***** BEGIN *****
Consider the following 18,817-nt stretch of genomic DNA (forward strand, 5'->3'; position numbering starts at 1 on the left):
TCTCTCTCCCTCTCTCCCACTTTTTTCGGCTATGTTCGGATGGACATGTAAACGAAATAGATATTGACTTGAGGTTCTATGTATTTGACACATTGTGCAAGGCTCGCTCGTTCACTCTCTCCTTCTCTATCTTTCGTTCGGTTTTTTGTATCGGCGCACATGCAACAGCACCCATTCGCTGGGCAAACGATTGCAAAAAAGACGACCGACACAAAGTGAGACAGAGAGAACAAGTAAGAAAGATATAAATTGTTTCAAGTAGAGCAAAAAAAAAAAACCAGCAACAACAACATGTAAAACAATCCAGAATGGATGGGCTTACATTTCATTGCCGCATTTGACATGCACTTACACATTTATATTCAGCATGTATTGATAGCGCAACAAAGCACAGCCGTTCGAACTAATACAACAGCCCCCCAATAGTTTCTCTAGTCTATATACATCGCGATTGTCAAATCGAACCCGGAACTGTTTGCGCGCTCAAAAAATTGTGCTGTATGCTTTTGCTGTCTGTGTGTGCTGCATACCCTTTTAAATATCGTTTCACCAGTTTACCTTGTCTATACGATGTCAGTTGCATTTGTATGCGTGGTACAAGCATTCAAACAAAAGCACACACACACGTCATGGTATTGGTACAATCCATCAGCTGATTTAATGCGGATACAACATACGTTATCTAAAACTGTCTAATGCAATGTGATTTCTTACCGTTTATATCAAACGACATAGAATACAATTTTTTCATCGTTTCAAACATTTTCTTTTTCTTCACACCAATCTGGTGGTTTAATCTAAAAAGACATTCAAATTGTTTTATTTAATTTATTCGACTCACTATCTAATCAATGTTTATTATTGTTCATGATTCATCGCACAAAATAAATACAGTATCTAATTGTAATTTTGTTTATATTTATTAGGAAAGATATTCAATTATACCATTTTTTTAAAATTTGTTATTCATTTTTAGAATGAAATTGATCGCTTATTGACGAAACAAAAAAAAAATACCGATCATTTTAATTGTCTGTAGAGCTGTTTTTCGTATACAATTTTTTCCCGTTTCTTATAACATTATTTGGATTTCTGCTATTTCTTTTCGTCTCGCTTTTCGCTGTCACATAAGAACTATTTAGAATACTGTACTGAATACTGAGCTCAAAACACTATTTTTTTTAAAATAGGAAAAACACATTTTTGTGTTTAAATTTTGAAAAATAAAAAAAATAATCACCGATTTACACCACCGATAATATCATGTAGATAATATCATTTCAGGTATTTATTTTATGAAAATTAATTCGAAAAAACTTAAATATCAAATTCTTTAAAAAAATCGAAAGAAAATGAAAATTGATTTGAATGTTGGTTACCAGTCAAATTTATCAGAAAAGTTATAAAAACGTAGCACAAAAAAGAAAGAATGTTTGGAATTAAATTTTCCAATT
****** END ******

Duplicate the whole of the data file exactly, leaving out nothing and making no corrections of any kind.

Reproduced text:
Consider the following 18,817-nt stretch of genomic DNA (forward strand, 5'->3'; position numbering starts at 1 on the left):
TCTCTCTCCCTCTCTCCCACTTTTTTCGGCTATGTTCGGATGGACATGTAAACGAAATAGATATTGACTTGAGGTTCTATGTATTTGACACATTGTGCAAGGCTCGCTCGTTCACTCTCTCCTTCTCTATCTTTCGTTCGGTTTTTTGTATCGGCGCACATGCAACAGCACCCATTCGCTGGGCAAACGATTGCAAAAAAGACGACCGACACAAAGTGAGACAGAGAGAACAAGTAAGAAAGATATAAATTGTTTCAAGTAGAGCAAAAAAAAAAAACCAGCAACAACAACATGTAAAACAATCCAGAATGGATGGGCTTACATTTCATTGCCGCATTTGACATGCACTTACACATTTATATTCAGCATGTATTGATAGCGCAACAAAGCACAGCCGTTCGAACTAATACAACAGCCCCCCAATAGTTTCTCTAGTCTATATACATCGCGATTGTCAAATCGAACCCGGAACTGTTTGCGCGCTCAAAAAATTGTGCTGTATGCTTTTGCTGTCTGTGTGTGCTGCATACCCTTTTAAATATCGTTTCACCAGTTTACCTTGTCTATACGATGTCAGTTGCATTTGTATGCGTGGTACAAGCATTCAAACAAAAGCACACACACACGTCATGGTATTGGTACAATCCATCAGCTGATTTAATGCGGATACAACATACGTTATCTAAAACTGTCTAATGCAATGTGATTTCTTACCGTTTATATCAAACGACATAGAATACAATTTTTTCATCGTTTCAAACATTTTCTTTTTCTTCACACCAATCTGGTGGTTTAATCTAAAAAGACATTCAAATTGTTTTATTTAATTTATTCGACTCACTATCTAATCAATGTTTATTATTGTTCATGATTCATCGCACAAAATAAATACAGTATCTAATTGTAATTTTGTTTATATTTATTAGGAAAGATATTCAATTATACCATTTTTTTAAAATTTGTTATTCATTTTTAGAATGAAATTGATCGCTTATTGACGAAACAAAAAAAAAATACCGATCATTTTAATTGTCTGTAGAGCTGTTTTTCGTATACAATTTTTTCCCGTTTCTTATAACATTATTTGGATTTCTGCTATTTCTTTTCGTCTCGCTTTTCGCTGTCACATAAGAACTATTTAGAATACTGTACTGAATACTGAGCTCAAAACACTATTTTTTTTAAAATAGGAAAAACACATTTTTGTGTTTAAATTTTGAAAAATAAAAAAAATAATCACCGATTTACACCACCGATAATATCATGTAGATAATATCATTTCAGGTATTTATTTTATGAAAATTAATTCGAAAAAACTTAAATATCAAATTCTTTAAAAAAATCGAAAGAAAATGAAAATTGATTTGAATGTTGGTTACCAGTCAAATTTATCAGAAAAGTTATAAAAACGTAGCACAAAAAAGAAAGAATGTTTGGAATTAAATTTTCCAATT